UPDATE: Washington United for Marriage confirms that Referendum 74 was approved.

With absolutely no illusions that the work toward LGBT equality is close to done, the votes on November 6, 2012 indicate that we have made tremendous progress. With votes for LGBT and supportive candidates, and with the support of marriage equality via state ballots, use of frequently over-used words actually fit: Historic. Landmark. Milestone.

Zack Ford, at Think Progress:

Landslide Victory for LGBT Equality Up and Down the Ballot

From marriage campaigns to reelecting President Obama and other priorities, LGBT Americans were the big winners on election night …

HRC President Chad Griffin released the following statement:

“˜When the history books are written, 2012 will be remembered as the year when LGBT Americans won decisively at the ballot box. The dreams of millions of fair-minded Americans were realized as discrimination crumbled and equality prevailed.

It remains true, of course, that in the big majority of states, marriage equality isn’t a reality, as DOMA remains the law. The Supreme Court may decide to address the latter, along with Prop 8, so perhaps more progress will be made. Or not. Reality also remains that ENDA, the Employment Nondiscrimination Act, is still unlikely to move forward because Republicans maintain a House majority. I can be not hired, fired, demoted, and “dis-respected” in a work setting with no federal repercussions, and while some states and local governments provide some employment protections, without ENDA, At state and local levels, steps forward are consistently made, while efforts to prevent or even further limit LGBT equality are just as consistently made.

The victories of this election, however, provide substantive support for ongoing progress at every level. And at least for a while, they’re providing a great deal of energy and excitement. Those victories include the following:

Marriage

Maryland became the first state in which voters, not legislators and judges, affirmed marriage equality, by a 52 “” 48 margin.

Maine did the same thing, with a 53% to 47% margin.

As HRC put it:

For the first time, voters in Maine and Maryland voted to allow loving couples to make lifelong commitments through marriage “” forever taking away the right-wing talking point that marriage equality couldn’t win on the ballot.

Another first in Minnesota, via Think Progress:

Though Minnesota does not have marriage equality to embrace yet, the 51-48 defeat of its marriage inequality amendment is a significant victory. Opponents have boasted that in every state where voters have the chance to limit marriage to opposite-sex couples, they have done so, and Minnesota breaks that record.

At Washington United for Marriage reports, regarding Referendum 74, “We feel very good and are cautiously optimistic … .” The Washington state website shows a 52% – 48% win, but as of now, that remains unconfirmed. Think Progress adds that it’s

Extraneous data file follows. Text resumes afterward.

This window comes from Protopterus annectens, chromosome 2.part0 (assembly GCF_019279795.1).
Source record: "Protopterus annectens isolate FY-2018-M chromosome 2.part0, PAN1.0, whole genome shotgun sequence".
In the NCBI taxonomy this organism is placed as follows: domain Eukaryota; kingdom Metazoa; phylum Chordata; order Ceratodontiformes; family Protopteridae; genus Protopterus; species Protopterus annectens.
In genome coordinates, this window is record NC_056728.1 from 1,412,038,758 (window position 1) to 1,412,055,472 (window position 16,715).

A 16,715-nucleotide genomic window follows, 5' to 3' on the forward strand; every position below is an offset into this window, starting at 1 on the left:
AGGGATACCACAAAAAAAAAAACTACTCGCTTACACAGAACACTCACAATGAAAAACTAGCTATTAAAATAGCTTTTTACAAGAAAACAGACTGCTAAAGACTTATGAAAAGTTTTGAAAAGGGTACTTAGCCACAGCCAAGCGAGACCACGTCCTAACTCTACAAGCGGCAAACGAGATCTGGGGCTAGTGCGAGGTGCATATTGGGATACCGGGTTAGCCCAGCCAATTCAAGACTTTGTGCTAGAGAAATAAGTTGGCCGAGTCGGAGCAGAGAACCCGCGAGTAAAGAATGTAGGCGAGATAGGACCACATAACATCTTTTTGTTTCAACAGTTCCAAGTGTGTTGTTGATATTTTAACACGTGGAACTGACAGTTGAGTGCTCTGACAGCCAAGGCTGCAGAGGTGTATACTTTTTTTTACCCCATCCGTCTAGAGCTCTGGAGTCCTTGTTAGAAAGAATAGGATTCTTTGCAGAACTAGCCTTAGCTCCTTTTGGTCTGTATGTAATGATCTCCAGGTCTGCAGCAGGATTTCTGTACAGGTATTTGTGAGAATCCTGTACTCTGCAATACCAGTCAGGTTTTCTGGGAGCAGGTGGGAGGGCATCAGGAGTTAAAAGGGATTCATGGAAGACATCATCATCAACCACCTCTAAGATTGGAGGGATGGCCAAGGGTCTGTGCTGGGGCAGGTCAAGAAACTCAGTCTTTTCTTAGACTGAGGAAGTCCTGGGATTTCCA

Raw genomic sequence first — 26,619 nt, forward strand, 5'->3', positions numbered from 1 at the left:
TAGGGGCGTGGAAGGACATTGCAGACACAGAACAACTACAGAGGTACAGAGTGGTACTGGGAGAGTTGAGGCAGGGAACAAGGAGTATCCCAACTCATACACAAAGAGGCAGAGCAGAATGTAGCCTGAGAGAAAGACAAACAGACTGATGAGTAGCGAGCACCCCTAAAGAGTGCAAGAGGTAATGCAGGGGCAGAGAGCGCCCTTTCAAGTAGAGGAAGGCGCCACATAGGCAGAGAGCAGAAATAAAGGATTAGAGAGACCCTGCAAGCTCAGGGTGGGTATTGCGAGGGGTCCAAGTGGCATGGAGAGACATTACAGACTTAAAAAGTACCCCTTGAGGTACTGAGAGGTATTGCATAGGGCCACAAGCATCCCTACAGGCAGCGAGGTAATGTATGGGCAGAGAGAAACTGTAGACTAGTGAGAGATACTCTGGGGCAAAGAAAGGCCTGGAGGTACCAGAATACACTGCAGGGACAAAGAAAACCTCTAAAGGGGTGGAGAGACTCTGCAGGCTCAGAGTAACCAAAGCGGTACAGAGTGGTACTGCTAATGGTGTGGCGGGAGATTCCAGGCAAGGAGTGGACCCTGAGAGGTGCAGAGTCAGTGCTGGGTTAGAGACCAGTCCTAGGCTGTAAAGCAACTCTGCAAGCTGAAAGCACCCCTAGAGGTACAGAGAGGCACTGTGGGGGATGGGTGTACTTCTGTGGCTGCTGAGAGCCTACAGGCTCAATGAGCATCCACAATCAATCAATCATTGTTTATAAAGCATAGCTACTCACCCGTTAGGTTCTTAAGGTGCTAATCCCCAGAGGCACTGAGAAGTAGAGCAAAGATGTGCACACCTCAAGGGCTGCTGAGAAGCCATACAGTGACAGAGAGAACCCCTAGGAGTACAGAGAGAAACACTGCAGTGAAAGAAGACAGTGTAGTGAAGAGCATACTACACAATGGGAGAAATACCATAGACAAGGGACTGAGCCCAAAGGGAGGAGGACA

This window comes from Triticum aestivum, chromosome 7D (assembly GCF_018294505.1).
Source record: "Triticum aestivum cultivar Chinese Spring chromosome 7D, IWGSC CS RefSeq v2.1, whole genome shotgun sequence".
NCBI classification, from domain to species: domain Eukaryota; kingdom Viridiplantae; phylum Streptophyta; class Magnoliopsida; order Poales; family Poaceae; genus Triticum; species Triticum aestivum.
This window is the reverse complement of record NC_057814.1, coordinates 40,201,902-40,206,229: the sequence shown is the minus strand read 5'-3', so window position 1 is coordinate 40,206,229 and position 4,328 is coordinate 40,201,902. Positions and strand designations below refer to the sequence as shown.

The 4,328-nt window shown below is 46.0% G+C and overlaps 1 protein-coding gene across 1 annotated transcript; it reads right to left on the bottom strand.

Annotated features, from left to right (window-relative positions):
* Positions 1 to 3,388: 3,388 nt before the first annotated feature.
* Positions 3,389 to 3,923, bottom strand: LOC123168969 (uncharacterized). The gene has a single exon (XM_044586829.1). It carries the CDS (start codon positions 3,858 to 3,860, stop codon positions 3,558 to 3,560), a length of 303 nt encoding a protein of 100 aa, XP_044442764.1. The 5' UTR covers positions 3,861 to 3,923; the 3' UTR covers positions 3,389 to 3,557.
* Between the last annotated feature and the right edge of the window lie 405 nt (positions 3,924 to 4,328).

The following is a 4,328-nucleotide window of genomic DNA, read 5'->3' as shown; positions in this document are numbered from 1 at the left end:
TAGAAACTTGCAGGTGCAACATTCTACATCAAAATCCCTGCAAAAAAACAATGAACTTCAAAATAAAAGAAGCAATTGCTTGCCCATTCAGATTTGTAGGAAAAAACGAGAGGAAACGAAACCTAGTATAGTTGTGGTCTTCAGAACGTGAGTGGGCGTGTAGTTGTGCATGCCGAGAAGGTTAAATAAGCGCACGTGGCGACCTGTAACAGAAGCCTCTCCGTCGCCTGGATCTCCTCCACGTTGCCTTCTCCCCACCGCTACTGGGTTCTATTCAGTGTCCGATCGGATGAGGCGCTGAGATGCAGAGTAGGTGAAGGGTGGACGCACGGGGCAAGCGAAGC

… still too close to call, but … (g)iven Washington’s victory in approving everything-but-marriage domestic partnerships in 2009, there is reason to be optimistic that its voters once again sided with equality.

Candidates

LGBT

The most widely reported and probably celebrated winner among LGBT candidates was, of course, Democratic Tammy Baldwin’s Senate win in Wisconsin. Baldwin becomes the first lesbian or gay person to be elected to the U.S. Senate. For some details, check out The Advocate’s, “This Is How a “˜Radical Lesbian’ Won.”

Elected to the House: Mark Pocan (D-WI); Jared Polis (D-CO); Sean Patrick Maloney (D-NY); David Cicilline (D-RI). According to Think Progress, though both are leading, winners are yet to be determined in House races with Mark Takano (D-CA) and Kyrsten Sinema (D-AZ).

LGBT Allies

House: Sen. Bill Nelson (D-FL); Rep. Mazie Hirono (D-HI); Elizabeth Warren (D-MA); Debbie Stabenow (D-MI); Claire McCaskill (D-MO); Martin Heinrich (D-NM); Sen. Sherrod Brown (D-OH): Tim Kaine (D-VA).

Senate: Sen. Ben Cardin (D-MD); Sen. Bernie Sanders (I-VT); Sen. Sheldon White (D-RI); Angus King (I-ME); Mazie Hirono (D-HI); Martin Heinrich (D-NM); Tim Kaine (D-VA); Sherrod Brown (D-OH); Chris Murphy (D-CT).

Governors: Gov. Jack Markell (D-DE); Maggie Hassan (D-NH).

Judicial: Iowa Justice David Wiggins, who retained his position, was targeted by anti-marriage equality groups for his decisions related to marriage equality.

Finally, there’s Barack Obama. From Think Progress:

For the first-time ever, Americans have elected a president who openly campaigned on his support for marriage equality. …

HRC adds:

While some pundits predicted the President’s support for marriage equality would hinder his campaign, we know the opposite is true.

HRC also notes that Obama gained support among LGBT voters, “jumping seven points to garner 77% of our vote.”

Every candidate and campaign supportive of LGBT equality deserve recognition, and thanks. So do the people who made those candidacy and wins possible, including Mr. Obama’s laudable public support of marriage equality “” the grassroots LGBTs and allies who’ve spent decades working for the progress gained yesterday, and coming in the future.

(Victory In All Four via The Four)